What invariably ensued was silence; a tense, uncomfortable silence broken only by an awkward giggle from the back of the class.  It may simply be because as a male I lacked the biological accoutrements traditionally considered necessary in order to join the ranks of feminists.  I did not meet the “member”ship criteria, if you will.  Whatever the reason, students in my overwhelmingly female classes not only showed a distinct aversion to identifying as feminists themselves, but also met my self-identification as such with a combination of scepticism, discomfort, and amusement.

For too many, the term “male feminist” is an oxymoron.  No doubt, there was a time during the evolution of the feminist movement when, in the face of an oppressively ubiquitous patriarchy, women-only spaces were necessary.  Thanks in large part to the gains made by the various feminist movements around the globe, men have come to be seen not only as welcome, but necessary allies in the sometimes seemingly quixotic quest to stamp out the systematic and systemic discrimination against more than one half of the world’s population by the other half.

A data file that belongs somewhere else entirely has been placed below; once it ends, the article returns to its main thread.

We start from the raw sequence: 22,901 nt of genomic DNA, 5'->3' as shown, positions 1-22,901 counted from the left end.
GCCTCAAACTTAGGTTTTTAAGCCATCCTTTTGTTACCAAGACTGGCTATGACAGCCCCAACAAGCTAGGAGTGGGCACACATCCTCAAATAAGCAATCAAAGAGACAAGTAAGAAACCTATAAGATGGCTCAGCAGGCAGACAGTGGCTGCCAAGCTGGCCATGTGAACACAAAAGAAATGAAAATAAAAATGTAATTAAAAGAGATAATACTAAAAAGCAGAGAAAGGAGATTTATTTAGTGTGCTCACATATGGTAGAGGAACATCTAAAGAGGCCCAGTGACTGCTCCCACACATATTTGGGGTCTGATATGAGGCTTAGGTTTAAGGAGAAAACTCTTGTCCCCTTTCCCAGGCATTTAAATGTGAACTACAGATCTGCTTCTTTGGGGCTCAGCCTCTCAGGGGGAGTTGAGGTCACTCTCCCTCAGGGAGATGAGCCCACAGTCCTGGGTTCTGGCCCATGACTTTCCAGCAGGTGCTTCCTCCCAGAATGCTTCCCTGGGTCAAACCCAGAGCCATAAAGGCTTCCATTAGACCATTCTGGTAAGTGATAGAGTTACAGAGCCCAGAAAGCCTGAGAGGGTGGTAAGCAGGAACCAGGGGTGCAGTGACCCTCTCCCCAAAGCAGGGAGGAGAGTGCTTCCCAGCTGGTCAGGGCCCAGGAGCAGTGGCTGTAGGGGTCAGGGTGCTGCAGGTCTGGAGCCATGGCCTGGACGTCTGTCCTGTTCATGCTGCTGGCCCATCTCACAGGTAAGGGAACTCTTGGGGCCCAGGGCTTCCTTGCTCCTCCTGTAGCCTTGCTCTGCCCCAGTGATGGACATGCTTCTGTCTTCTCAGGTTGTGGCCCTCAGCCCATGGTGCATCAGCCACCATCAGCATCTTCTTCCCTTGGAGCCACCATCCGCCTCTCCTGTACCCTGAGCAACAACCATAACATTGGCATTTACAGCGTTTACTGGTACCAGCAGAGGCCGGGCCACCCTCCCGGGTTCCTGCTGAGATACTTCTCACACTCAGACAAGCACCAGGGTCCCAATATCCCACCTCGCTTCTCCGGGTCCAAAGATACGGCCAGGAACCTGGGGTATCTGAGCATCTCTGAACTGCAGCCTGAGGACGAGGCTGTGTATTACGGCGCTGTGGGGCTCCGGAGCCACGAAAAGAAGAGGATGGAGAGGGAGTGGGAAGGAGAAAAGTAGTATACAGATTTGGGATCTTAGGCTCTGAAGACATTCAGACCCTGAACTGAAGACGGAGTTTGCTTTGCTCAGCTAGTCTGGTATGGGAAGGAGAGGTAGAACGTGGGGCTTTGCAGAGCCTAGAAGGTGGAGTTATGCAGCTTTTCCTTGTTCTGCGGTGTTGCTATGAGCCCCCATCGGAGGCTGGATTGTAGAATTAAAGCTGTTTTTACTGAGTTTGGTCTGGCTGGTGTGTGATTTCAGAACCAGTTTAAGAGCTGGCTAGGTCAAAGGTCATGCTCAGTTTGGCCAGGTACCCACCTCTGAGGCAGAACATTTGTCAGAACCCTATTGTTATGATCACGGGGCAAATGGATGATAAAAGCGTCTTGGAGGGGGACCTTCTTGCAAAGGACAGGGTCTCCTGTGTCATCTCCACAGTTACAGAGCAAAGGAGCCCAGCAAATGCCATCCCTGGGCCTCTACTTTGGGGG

Perhaps it’s too easy to pick on Cairo as a case in point.  The sexual harassment which has reached pandemic proportions in this city has been well-publicized of late, but ­– with few exceptions – to no noticeable effect.  As is frequently observed, it is no small irony that the very same men who ostensibly hold the honour of their mothers, wives, sisters and daughters in such high regard, have no compunction about violating that of others.  Of course the reasons for this sort of behaviour – poverty, unemployment, urban anonymity, sexual frustration, a sense of emasculation, etc. – are manifold, but none constitute excuses.               

If, therefore, men are the problem – as we unfortunately so frequently seem to be – then only through the active engagement of men can solutions reasonably be expected to be reached.  Perhaps the greatest obstacle to the notion of male feminism gaining more traction is a curious zero-sum-game mindset which pervades the less enlightened of the male sex: seen through this retrograde lens, to be pro-woman is somehow, by definition, to be anti-man.  That which is good for women can only chip away at the privileges which men now enjoy.  It may be true that women’s liberation will require some concessions on the part of men, but if that is the case, then they are concessions of advantages men did not deserve in the first place.